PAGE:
# Evolution of Complex Density-Dependent Dispersal Strategies

## Abstract

The question of how dispersal behavior is adaptive and how it responds to changes in selection pressure is more relevant than ever, as anthropogenic habitat alteration and climate change accelerate around the world. In metapopulation models where local populations are large, and thus local population size is measured in densities, density-dependent dispersal is expected to evolve to a single-threshold strategy, in which individuals stay in patches with local population density smaller than a threshold value and move immediately away from patches with local population density larger than the threshold. Fragmentation tends to convert continuous populations into metapopulations and also to decrease local population sizes. Therefore we analyze a metapopulation model, where each patch can support only a relatively small local population and thus experience demographic stochasticity. We investigated the evolution of density-dependent dispersal, emigration and immigration, in two scenarios: adult and natal dispersal. We show that density-dependent emigration can also evolve to a nonmonotone, “triple-threshold” strategy. This interesting phenomenon results from an interplay between the direct and indirect benefits of dispersal and the costs of dispersal. We also found that, compared to juveniles, dispersing adults may benefit more from density-dependent vs. density-independent dispersal strategies.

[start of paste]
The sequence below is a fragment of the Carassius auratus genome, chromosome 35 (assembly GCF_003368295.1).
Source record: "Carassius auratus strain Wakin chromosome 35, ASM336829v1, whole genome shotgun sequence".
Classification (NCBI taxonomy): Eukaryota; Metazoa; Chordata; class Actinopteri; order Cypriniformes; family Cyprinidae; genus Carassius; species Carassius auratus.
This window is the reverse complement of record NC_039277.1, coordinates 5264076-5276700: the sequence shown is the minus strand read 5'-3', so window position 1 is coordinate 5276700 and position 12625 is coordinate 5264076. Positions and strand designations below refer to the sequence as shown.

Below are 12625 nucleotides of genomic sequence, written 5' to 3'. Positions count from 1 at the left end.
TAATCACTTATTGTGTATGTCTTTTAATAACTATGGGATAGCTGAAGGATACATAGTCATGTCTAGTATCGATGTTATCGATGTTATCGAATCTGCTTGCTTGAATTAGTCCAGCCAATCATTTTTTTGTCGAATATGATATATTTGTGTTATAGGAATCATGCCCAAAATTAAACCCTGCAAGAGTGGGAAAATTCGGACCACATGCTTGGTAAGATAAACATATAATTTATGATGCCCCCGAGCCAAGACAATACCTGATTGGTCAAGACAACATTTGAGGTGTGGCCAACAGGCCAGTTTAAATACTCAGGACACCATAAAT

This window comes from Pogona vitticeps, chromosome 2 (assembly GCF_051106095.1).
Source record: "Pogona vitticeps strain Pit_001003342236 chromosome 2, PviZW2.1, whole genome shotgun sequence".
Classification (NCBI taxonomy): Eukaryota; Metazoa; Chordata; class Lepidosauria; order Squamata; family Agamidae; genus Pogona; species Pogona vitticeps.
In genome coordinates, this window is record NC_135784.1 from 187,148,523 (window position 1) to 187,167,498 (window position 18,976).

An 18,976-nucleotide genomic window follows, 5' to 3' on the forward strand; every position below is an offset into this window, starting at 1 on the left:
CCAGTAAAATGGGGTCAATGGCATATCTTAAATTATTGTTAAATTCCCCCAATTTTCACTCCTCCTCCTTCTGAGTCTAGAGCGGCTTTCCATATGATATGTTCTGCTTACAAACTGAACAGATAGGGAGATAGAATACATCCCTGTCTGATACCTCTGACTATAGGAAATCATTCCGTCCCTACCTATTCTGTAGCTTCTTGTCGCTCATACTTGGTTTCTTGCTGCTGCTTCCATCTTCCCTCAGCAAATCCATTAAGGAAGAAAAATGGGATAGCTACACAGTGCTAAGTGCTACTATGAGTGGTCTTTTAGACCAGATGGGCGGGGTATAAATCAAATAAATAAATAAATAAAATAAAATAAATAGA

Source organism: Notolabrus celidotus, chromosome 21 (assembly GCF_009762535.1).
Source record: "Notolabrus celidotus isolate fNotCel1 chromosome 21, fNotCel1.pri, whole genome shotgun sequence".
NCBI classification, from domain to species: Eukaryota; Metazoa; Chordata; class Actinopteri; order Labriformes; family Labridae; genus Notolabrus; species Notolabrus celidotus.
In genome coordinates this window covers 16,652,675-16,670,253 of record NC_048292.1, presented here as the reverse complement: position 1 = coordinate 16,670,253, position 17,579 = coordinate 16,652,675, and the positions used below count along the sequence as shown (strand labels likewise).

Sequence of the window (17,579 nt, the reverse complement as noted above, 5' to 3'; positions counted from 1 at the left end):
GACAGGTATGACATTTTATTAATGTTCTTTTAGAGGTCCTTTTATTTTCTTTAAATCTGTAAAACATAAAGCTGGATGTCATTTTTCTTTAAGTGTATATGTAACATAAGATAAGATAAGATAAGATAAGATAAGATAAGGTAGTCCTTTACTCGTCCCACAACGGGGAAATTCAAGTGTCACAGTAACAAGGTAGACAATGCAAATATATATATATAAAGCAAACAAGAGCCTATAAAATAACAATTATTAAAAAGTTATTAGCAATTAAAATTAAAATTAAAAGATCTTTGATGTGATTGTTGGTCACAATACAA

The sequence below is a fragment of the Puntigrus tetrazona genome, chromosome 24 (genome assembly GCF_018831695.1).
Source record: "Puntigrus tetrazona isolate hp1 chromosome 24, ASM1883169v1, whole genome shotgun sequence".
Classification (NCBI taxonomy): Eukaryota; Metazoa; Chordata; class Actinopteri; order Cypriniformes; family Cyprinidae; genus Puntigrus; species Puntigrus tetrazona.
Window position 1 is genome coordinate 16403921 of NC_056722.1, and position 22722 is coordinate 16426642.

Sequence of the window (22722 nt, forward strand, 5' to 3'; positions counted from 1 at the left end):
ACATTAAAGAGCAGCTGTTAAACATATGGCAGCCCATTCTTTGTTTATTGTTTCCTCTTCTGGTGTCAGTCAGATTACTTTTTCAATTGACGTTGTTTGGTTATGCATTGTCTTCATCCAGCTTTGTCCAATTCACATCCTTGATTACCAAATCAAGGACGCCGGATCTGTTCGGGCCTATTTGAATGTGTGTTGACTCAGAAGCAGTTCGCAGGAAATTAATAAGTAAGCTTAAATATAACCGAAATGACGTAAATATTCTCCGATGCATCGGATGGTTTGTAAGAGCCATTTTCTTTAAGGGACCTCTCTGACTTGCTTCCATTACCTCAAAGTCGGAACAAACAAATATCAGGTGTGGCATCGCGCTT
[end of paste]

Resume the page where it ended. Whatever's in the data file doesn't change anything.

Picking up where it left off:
### Keywords

Demographic stochasticity Metapopulation## Notes

### Acknowledgements

Authors wish to thank two anonymous reviewers for valuable remarks to improve this manuscript. This study was funded by the Academy of Finland, project number 128323 to K.P.

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